T. Egorova et al. applied chemistry-climate model (CCM) SOCOL to simulate the distribution of the temperature and gas species in the upper stratosphere and mesosphere. Using the combination of the level of noise due to nonlinear dynamics and connected with it transport of the species, the authors defined the area in the middle atmosphere where the nowcast and short-term forecast can be performed using CCM SOCOL model with the highest level of success. As an input for the simulation, they employ daily spectral solar UV irradiance measured by SUSIM instrument onboard UARS satellite in January 1992.
In thermospheric studies, we had only 1 review paper (J. J. Makela et al.).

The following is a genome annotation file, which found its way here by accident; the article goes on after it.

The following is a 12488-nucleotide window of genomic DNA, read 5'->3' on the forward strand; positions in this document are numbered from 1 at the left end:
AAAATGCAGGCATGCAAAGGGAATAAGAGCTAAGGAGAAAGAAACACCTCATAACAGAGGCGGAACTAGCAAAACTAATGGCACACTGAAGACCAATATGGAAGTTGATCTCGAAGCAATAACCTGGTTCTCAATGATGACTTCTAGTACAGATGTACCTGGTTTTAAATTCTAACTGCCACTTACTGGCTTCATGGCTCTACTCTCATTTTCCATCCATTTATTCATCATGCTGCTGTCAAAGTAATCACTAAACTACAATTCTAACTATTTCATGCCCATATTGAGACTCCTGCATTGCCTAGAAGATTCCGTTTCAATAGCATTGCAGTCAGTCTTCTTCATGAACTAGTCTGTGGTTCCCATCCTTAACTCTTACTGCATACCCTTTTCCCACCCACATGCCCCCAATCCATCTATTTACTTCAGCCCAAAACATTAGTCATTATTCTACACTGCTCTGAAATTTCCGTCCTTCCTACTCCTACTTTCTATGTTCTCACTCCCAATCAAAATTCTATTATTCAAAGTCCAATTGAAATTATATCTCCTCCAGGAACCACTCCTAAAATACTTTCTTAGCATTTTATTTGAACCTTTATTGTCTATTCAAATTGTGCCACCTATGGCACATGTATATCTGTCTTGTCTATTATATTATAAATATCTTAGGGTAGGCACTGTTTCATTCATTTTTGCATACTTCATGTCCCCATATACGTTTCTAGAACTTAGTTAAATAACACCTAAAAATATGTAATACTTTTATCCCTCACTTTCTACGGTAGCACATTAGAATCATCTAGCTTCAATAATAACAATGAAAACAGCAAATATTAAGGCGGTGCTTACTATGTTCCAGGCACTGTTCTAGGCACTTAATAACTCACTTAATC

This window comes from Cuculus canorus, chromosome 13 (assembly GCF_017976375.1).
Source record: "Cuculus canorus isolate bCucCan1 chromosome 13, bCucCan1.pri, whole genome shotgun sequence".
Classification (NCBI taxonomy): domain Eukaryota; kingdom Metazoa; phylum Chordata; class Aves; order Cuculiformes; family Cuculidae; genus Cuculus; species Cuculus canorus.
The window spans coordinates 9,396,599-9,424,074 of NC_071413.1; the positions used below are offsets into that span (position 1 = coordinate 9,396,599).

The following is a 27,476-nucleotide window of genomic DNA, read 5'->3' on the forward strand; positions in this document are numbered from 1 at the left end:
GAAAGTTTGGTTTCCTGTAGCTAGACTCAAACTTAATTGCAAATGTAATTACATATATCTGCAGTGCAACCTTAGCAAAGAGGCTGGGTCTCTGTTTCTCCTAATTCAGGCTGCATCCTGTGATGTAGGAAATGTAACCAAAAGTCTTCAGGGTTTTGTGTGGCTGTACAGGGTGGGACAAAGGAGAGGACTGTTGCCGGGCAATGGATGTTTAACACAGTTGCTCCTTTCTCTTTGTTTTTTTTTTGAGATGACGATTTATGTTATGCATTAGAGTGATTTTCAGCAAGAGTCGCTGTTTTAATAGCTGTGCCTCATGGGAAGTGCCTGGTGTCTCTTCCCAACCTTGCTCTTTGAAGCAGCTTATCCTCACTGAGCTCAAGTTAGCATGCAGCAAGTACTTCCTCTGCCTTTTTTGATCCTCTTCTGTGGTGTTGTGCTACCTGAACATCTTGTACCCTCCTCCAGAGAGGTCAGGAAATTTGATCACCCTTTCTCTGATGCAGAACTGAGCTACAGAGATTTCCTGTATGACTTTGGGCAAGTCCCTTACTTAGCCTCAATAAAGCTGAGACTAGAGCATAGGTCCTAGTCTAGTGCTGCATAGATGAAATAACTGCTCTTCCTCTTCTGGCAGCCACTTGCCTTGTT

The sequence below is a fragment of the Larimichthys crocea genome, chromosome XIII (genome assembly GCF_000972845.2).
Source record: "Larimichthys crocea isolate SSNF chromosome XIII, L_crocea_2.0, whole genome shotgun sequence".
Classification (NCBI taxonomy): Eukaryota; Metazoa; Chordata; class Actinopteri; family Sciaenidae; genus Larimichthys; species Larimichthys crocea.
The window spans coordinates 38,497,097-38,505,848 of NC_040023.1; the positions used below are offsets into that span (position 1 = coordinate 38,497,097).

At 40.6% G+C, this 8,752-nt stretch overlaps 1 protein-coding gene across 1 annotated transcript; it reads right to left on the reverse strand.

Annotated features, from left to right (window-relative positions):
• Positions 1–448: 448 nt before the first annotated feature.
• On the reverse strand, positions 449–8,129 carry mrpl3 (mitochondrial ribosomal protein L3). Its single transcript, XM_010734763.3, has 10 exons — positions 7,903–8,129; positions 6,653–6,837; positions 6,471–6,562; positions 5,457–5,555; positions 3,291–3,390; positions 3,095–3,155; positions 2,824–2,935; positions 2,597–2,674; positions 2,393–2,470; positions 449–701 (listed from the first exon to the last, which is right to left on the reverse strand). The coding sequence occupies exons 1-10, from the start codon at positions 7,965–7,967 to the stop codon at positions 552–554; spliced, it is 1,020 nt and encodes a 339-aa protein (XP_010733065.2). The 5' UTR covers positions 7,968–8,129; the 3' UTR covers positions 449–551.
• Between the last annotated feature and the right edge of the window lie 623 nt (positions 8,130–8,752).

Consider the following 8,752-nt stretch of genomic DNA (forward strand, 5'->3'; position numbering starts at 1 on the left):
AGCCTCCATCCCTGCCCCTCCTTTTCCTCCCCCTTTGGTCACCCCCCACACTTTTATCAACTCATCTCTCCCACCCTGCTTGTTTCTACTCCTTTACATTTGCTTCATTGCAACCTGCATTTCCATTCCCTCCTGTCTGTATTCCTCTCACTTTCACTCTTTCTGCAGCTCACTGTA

J. J. Makela et al. presented results from a new network of Fabry-Perot interferometers (FPIs) (North American Thermosphere Ionosphere Observation Network (NATION)) that allowed to make coordinated measurements of the neutral winds and temperature in the Earth’s thermosphere using measurements of the 630-nm redline emission. At present only 4 midlatitude sites are operational, but the network could be extended to other locations including low latitudes for large-scale coverage. The observing strategy of the network will take into account local observing conditions, and common volume measurements from multiple sites will be made in order to estimate local vector wind quantities. The resulting estimates of temperatures and horizontal neutral winds will be used to address many scientific questions described in this paper.
In ionospheric studies, we had 8 papers (1 review paper (M. V. Klimenko et al.) and 7 papers (6 invited (C. S. Carrano et al., Y. Otsuka, E. Yizengaw, R. R. Ilma et al., C. Valladares and M. Hei, and S. Pulinets)) and 1 contributed (F. Ouattara et al.)).